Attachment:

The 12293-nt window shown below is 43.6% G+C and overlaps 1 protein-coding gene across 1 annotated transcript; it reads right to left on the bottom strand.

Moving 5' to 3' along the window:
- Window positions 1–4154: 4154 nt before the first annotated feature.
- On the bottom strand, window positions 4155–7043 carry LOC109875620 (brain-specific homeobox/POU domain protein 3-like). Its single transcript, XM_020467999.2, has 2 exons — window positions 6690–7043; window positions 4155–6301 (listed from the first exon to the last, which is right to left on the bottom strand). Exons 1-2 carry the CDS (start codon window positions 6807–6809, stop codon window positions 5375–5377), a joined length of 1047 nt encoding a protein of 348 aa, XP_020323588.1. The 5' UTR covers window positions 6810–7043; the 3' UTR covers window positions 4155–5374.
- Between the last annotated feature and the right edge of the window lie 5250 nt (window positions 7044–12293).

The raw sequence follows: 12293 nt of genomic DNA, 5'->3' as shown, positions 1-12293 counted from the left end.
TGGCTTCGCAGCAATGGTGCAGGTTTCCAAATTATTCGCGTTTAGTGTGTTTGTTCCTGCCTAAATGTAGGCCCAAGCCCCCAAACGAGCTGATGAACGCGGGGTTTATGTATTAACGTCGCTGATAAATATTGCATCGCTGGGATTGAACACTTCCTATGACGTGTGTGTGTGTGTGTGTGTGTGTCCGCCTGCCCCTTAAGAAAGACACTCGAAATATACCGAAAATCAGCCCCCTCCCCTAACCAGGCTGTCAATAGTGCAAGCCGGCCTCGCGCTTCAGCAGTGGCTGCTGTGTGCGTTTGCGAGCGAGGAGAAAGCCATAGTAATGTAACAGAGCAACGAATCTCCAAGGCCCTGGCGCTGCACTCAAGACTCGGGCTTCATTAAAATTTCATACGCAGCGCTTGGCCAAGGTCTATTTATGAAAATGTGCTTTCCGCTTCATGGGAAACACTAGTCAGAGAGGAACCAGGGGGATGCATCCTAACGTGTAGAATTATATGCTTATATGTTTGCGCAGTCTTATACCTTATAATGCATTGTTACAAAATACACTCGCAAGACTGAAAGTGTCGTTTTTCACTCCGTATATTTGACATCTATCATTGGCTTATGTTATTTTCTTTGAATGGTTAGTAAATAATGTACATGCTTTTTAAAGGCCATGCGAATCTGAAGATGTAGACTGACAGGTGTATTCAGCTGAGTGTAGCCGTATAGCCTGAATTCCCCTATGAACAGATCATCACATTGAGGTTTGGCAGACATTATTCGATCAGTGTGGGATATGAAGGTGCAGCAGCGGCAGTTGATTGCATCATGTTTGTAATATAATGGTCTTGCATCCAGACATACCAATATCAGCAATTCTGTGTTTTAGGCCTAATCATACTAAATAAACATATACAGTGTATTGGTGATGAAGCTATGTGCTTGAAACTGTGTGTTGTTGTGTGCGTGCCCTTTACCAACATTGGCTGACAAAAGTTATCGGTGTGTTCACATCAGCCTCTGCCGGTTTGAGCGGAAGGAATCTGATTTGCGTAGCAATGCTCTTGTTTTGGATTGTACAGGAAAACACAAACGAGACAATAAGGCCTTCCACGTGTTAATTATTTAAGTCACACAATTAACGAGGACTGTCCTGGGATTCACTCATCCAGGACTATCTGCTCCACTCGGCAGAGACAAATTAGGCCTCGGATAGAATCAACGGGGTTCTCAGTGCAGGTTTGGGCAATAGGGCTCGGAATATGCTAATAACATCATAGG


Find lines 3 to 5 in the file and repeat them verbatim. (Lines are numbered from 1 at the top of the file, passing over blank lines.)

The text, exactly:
- Window positions 1–4154: 4154 nt before the first annotated feature.
- On the bottom strand, window positions 4155–7043 carry LOC109875620 (brain-specific homeobox/POU domain protein 3-like). Its single transcript, XM_020467999.2, has 2 exons — window positions 6690–7043; window positions 4155–6301 (listed from the first exon to the last, which is right to left on the bottom strand). Exons 1-2 carry the CDS (start codon window positions 6807–6809, stop codon window positions 5375–5377), a joined length of 1047 nt encoding a protein of 348 aa, XP_020323588.1. The 5' UTR covers window positions 6810–7043; the 3' UTR covers window positions 4155–5374.
- Between the last annotated feature and the right edge of the window lie 5250 nt (window positions 7044–12293).